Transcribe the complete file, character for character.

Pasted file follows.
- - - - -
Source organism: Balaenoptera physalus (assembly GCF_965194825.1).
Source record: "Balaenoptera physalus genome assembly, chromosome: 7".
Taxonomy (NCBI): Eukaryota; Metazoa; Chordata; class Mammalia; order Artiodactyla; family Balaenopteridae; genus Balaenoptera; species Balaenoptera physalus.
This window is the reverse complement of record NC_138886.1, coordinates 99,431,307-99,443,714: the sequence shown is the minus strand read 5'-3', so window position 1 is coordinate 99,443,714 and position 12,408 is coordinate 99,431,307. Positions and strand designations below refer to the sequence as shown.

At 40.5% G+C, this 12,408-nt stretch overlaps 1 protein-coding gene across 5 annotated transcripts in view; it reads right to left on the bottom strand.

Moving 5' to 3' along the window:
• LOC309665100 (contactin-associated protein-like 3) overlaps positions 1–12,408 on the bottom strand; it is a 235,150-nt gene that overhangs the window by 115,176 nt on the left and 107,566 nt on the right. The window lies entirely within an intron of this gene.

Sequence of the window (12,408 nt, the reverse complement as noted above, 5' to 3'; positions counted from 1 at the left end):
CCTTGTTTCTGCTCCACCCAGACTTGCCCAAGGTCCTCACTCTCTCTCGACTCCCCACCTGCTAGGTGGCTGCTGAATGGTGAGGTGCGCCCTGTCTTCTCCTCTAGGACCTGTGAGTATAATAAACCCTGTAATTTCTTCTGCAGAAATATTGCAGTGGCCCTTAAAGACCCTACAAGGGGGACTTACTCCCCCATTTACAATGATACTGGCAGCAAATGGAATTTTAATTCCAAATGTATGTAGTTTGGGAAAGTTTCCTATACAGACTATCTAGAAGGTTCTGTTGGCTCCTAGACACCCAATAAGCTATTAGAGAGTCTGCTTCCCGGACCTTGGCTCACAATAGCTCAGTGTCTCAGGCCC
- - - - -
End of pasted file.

Source organism: Balaenoptera physalus (assembly GCF_965194825.1).
Source record: "Balaenoptera physalus genome assembly, chromosome: 7".
Taxonomy (NCBI): Eukaryota; Metazoa; Chordata; class Mammalia; order Artiodactyla; family Balaenopteridae; genus Balaenoptera; species Balaenoptera physalus.
This window is the reverse complement of record NC_138886.1, coordinates 99,431,307-99,443,714: the sequence shown is the minus strand read 5'-3', so window position 1 is coordinate 99,443,714 and position 12,408 is coordinate 99,431,307. Positions and strand designations below refer to the sequence as shown.

At 40.5% G+C, this 12,408-nt stretch overlaps 1 protein-coding gene across 5 annotated transcripts in view; it reads right to left on the bottom strand.

Moving 5' to 3' along the window:
• LOC309665100 (contactin-associated protein-like 3) overlaps positions 1–12,408 on the bottom strand; it is a 235,150-nt gene that overhangs the window by 115,176 nt on the left and 107,566 nt on the right. The window lies entirely within an intron of this gene.

Sequence of the window (12,408 nt, the reverse complement as noted above, 5' to 3'; positions counted from 1 at the left end):
CCTTGTTTCTGCTCCACCCAGACTTGCCCAAGGTCCTCACTCTCTCTCGACTCCCCACCTGCTAGGTGGCTGCTGAATGGTGAGGTGCGCCCTGTCTTCTCCTCTAGGACCTGTGAGTATAATAAACCCTGTAATTTCTTCTGCAGAAATATTGCAGTGGCCCTTAAAGACCCTACAAGGGGGACTTACTCCCCCATTTACAATGATACTGGCAGCAAATGGAATTTTAATTCCAAATGTATGTAGTTTGGGAAAGTTTCCTATACAGACTATCTAGAAGGTTCTGTTGGCTCCTAGACACCCAATAAGCTATTAGAGAGTCTGCTTCCCGGACCTTGGCTCACAATAGCTCAGTGTCTCAGGCCC